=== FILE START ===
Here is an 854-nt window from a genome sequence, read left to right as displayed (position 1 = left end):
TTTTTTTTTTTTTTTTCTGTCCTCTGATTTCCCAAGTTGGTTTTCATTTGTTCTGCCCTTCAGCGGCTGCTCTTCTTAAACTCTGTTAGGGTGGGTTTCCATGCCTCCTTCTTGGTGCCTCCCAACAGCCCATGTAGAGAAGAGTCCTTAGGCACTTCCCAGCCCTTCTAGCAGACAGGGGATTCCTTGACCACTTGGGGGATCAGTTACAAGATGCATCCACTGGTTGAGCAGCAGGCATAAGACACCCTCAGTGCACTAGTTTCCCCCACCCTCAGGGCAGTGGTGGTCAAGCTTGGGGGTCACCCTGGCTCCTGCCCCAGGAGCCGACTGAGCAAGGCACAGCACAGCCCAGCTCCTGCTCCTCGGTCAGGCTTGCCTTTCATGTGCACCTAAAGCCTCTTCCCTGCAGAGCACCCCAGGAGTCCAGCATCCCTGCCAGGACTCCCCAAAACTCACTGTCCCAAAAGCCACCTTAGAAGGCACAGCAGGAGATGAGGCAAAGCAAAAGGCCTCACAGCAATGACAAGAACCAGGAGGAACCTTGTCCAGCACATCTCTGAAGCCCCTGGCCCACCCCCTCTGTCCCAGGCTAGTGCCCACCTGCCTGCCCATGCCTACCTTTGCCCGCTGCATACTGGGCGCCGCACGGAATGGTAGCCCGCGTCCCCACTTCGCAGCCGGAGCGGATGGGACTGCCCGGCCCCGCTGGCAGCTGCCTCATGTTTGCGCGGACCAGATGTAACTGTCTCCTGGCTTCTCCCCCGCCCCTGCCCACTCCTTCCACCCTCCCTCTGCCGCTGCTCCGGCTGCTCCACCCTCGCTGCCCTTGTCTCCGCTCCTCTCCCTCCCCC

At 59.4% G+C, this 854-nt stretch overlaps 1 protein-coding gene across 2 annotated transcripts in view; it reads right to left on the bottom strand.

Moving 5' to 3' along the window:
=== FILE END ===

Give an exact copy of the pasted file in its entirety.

Here is an 854-nt window from a genome sequence, read left to right as displayed (position 1 = left end):
TTTTTTTTTTTTTTTTCTGTCCTCTGATTTCCCAAGTTGGTTTTCATTTGTTCTGCCCTTCAGCGGCTGCTCTTCTTAAACTCTGTTAGGGTGGGTTTCCATGCCTCCTTCTTGGTGCCTCCCAACAGCCCATGTAGAGAAGAGTCCTTAGGCACTTCCCAGCCCTTCTAGCAGACAGGGGATTCCTTGACCACTTGGGGGATCAGTTACAAGATGCATCCACTGGTTGAGCAGCAGGCATAAGACACCCTCAGTGCACTAGTTTCCCCCACCCTCAGGGCAGTGGTGGTCAAGCTTGGGGGTCACCCTGGCTCCTGCCCCAGGAGCCGACTGAGCAAGGCACAGCACAGCCCAGCTCCTGCTCCTCGGTCAGGCTTGCCTTTCATGTGCACCTAAAGCCTCTTCCCTGCAGAGCACCCCAGGAGTCCAGCATCCCTGCCAGGACTCCCCAAAACTCACTGTCCCAAAAGCCACCTTAGAAGGCACAGCAGGAGATGAGGCAAAGCAAAAGGCCTCACAGCAATGACAAGAACCAGGAGGAACCTTGTCCAGCACATCTCTGAAGCCCCTGGCCCACCCCCTCTGTCCCAGGCTAGTGCCCACCTGCCTGCCCATGCCTACCTTTGCCCGCTGCATACTGGGCGCCGCACGGAATGGTAGCCCGCGTCCCCACTTCGCAGCCGGAGCGGATGGGACTGCCCGGCCCCGCTGGCAGCTGCCTCATGTTTGCGCGGACCAGATGTAACTGTCTCCTGGCTTCTCCCCCGCCCCTGCCCACTCCTTCCACCCTCCCTCTGCCGCTGCTCCGGCTGCTCCACCCTCGCTGCCCTTGTCTCCGCTCCTCTCCCTCCCCC

At 59.4% G+C, this 854-nt stretch overlaps 1 protein-coding gene across 2 annotated transcripts in view; it reads right to left on the bottom strand.

Moving 5' to 3' along the window: